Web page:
By Iligan City Mayor Frederick Siao
Barangays, who are at the frontlines of responding to incidents of domestic violence and provision of basic welfare services and law enforcement, do not have records on who among the couples in their jurisdiction are married, common law, or cohabiting.
Many of the spousal conflicts and incidents of domestic violence are between couples who are not married, though there are also a few between married couples. Caught in the middle are the children and other household members.
At the barangay level, their knowledge is limited only to word of mouth rather than based on actual records. The public policy, planning, and development gap we seek to address is the lack of any comprehensive and modern registry or database on households and household members at the barangay level.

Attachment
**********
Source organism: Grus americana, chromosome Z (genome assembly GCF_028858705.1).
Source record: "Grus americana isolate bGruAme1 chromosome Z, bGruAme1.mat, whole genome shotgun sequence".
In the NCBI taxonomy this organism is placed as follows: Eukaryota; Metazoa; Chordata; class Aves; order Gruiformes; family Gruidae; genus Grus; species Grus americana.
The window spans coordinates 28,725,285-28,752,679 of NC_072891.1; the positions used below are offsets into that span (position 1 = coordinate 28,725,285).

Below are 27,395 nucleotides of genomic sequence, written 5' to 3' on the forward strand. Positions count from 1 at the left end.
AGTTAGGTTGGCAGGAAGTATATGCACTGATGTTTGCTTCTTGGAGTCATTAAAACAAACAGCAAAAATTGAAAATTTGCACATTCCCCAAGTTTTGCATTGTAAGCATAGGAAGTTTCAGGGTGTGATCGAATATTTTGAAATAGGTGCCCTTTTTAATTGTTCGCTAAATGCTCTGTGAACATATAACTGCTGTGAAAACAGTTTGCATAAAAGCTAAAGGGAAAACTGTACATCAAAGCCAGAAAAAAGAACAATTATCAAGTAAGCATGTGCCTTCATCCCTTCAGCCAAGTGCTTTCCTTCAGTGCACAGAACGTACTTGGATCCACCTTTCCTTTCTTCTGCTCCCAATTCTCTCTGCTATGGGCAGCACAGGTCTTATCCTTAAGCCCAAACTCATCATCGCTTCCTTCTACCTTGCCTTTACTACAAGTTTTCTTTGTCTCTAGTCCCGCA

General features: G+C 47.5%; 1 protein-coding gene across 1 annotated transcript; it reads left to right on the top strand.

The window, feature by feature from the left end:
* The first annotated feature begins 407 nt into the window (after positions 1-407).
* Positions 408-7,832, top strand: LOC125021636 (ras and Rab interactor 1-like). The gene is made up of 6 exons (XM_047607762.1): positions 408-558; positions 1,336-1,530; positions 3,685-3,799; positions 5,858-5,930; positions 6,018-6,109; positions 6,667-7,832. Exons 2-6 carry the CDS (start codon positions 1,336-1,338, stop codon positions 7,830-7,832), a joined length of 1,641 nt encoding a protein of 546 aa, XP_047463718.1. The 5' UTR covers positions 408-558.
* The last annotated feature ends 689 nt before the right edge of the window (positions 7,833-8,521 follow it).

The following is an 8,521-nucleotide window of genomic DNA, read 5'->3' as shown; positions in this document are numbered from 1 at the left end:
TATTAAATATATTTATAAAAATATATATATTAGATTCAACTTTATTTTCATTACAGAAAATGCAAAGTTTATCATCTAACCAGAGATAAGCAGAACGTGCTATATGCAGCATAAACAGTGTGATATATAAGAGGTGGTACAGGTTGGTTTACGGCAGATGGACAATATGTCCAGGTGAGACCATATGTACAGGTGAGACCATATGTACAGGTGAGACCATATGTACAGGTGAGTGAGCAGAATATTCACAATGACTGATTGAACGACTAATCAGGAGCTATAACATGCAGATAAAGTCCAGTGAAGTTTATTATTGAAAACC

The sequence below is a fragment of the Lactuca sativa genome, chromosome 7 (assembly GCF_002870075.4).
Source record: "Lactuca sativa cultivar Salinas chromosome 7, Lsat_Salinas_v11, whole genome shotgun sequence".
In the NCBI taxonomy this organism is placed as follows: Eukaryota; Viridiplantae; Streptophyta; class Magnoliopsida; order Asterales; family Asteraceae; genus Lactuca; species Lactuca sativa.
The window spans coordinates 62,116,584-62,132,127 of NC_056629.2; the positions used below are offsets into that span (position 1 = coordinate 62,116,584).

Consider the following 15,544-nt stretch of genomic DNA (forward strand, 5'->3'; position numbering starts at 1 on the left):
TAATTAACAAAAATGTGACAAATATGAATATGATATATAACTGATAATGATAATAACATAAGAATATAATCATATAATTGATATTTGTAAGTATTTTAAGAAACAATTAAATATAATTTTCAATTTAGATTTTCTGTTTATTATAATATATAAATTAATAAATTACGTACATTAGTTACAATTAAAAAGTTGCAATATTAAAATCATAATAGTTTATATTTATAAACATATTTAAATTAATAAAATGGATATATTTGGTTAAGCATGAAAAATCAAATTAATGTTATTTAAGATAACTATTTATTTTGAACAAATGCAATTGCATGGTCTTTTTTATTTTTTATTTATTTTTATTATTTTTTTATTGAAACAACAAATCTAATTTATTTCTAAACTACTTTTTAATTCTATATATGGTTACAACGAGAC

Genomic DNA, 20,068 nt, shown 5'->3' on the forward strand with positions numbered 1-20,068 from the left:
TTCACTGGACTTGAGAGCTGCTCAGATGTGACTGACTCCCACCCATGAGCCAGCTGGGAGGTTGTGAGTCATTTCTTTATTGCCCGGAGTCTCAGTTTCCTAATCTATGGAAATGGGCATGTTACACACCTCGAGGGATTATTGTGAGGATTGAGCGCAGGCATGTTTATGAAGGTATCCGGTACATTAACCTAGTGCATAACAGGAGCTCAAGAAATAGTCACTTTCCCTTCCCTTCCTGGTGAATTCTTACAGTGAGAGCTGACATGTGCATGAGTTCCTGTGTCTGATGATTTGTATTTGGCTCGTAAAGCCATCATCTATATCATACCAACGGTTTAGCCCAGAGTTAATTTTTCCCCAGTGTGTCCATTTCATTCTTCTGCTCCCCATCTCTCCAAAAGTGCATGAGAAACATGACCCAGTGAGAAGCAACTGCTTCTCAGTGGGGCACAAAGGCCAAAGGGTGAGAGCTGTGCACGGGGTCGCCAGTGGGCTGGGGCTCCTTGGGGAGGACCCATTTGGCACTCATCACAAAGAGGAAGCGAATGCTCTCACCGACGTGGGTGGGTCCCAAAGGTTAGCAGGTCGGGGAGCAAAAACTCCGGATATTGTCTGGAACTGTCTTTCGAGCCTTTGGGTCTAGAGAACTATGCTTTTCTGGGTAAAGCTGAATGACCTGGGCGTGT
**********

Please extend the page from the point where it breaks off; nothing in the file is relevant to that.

To reinforce our Family Code implementation efforts, I will study, together with the barangay councils of the city, ways to register cohabiting couples, such couples with children, so they can also avail of some services and benefits usually given to those who are married and for barangay intervention in domestic violence and abuse situations, while those who plan to get married can start making the documentation preparations.
Our current civil registries are still in the 19th century and 20th century. Records are still paper-based. Few local governments have computerized and digitized their records.
Registering cohabiting couples can be established through an ordinance. I would like to note that spousal conflicts are of three kinds: (1) between married couples of either gender; (2) between common-law couples; (3) between cohabiting couples not yet of common-law status.
To encourage the poor and low-income to register, there should even be a cash incentive of at least P1,000 for each person because the cost of travel and lost income for a day’s work can be disincentives and hindrances to voluntary and timely registration. The cash incentive should be disbursed to the registrant upon completion of registration.